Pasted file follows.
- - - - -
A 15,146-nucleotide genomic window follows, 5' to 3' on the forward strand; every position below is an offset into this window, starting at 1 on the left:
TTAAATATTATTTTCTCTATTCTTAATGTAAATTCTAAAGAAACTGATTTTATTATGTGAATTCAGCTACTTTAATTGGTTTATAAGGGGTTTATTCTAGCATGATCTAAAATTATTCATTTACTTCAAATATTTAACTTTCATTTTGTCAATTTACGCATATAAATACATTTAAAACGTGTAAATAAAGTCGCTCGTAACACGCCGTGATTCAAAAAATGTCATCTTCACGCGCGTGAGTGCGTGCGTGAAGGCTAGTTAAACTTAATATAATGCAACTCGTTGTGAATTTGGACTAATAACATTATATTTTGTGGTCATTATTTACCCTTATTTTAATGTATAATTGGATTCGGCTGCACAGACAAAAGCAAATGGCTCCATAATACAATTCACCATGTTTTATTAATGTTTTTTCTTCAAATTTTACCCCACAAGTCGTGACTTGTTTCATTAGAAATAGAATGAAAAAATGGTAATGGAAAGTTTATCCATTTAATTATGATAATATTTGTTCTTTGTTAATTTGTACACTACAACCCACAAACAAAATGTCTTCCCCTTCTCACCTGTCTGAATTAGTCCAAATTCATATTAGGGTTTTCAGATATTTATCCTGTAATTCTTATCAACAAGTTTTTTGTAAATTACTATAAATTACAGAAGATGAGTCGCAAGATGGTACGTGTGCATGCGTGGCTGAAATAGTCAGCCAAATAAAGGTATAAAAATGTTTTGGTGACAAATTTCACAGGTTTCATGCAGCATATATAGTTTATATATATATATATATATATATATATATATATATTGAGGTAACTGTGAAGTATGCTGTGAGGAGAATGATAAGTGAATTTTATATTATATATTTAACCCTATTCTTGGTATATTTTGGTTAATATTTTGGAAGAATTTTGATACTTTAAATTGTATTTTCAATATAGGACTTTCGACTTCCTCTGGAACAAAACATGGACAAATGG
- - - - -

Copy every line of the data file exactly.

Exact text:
A 15,146-nucleotide genomic window follows, 5' to 3' on the forward strand; every position below is an offset into this window, starting at 1 on the left:
TTAAATATTATTTTCTCTATTCTTAATGTAAATTCTAAAGAAACTGATTTTATTATGTGAATTCAGCTACTTTAATTGGTTTATAAGGGGTTTATTCTAGCATGATCTAAAATTATTCATTTACTTCAAATATTTAACTTTCATTTTGTCAATTTACGCATATAAATACATTTAAAACGTGTAAATAAAGTCGCTCGTAACACGCCGTGATTCAAAAAATGTCATCTTCACGCGCGTGAGTGCGTGCGTGAAGGCTAGTTAAACTTAATATAATGCAACTCGTTGTGAATTTGGACTAATAACATTATATTTTGTGGTCATTATTTACCCTTATTTTAATGTATAATTGGATTCGGCTGCACAGACAAAAGCAAATGGCTCCATAATACAATTCACCATGTTTTATTAATGTTTTTTCTTCAAATTTTACCCCACAAGTCGTGACTTGTTTCATTAGAAATAGAATGAAAAAATGGTAATGGAAAGTTTATCCATTTAATTATGATAATATTTGTTCTTTGTTAATTTGTACACTACAACCCACAAACAAAATGTCTTCCCCTTCTCACCTGTCTGAATTAGTCCAAATTCATATTAGGGTTTTCAGATATTTATCCTGTAATTCTTATCAACAAGTTTTTTGTAAATTACTATAAATTACAGAAGATGAGTCGCAAGATGGTACGTGTGCATGCGTGGCTGAAATAGTCAGCCAAATAAAGGTATAAAAATGTTTTGGTGACAAATTTCACAGGTTTCATGCAGCATATATAGTTTATATATATATATATATATATATATATATATATATTGAGGTAACTGTGAAGTATGCTGTGAGGAGAATGATAAGTGAATTTTATATTATATATTTAACCCTATTCTTGGTATATTTTGGTTAATATTTTGGAAGAATTTTGATACTTTAAATTGTATTTTCAATATAGGACTTTCGACTTCCTCTGGAACAAAACATGGACAAATGG